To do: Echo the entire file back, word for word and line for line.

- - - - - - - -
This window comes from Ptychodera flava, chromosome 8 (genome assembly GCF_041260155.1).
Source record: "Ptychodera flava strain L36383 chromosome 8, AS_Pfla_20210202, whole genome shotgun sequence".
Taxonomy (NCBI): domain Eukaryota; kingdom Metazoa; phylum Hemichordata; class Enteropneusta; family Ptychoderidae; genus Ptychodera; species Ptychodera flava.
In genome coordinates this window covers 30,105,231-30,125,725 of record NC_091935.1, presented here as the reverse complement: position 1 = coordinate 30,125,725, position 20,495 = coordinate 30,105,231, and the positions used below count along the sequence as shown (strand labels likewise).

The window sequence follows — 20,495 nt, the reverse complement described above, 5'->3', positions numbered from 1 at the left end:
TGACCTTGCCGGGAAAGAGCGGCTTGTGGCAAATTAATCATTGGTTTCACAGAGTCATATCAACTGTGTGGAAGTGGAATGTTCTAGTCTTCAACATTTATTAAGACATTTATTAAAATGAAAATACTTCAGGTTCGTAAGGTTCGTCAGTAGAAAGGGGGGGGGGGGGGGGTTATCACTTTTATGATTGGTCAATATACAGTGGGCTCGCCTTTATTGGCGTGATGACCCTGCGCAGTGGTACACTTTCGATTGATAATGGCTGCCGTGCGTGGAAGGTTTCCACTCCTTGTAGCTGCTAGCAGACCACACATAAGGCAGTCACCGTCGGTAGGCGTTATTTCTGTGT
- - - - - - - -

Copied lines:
This window comes from Ptychodera flava, chromosome 8 (genome assembly GCF_041260155.1).
Source record: "Ptychodera flava strain L36383 chromosome 8, AS_Pfla_20210202, whole genome shotgun sequence".
Taxonomy (NCBI): domain Eukaryota; kingdom Metazoa; phylum Hemichordata; class Enteropneusta; family Ptychoderidae; genus Ptychodera; species Ptychodera flava.
In genome coordinates this window covers 30,105,231-30,125,725 of record NC_091935.1, presented here as the reverse complement: position 1 = coordinate 30,125,725, position 20,495 = coordinate 30,105,231, and the positions used below count along the sequence as shown (strand labels likewise).

The window sequence follows — 20,495 nt, the reverse complement described above, 5'->3', positions numbered from 1 at the left end:
TGACCTTGCCGGGAAAGAGCGGCTTGTGGCAAATTAATCATTGGTTTCACAGAGTCATATCAACTGTGTGGAAGTGGAATGTTCTAGTCTTCAACATTTATTAAGACATTTATTAAAATGAAAATACTTCAGGTTCGTAAGGTTCGTCAGTAGAAAGGGGGGGGGGGGGGGGTTATCACTTTTATGATTGGTCAATATACAGTGGGCTCGCCTTTATTGGCGTGATGACCCTGCGCAGTGGTACACTTTCGATTGATAATGGCTGCCGTGCGTGGAAGGTTTCCACTCCTTGTAGCTGCTAGCAGACCACACATAAGGCAGTCACCGTCGGTAGGCGTTATTTCTGTGT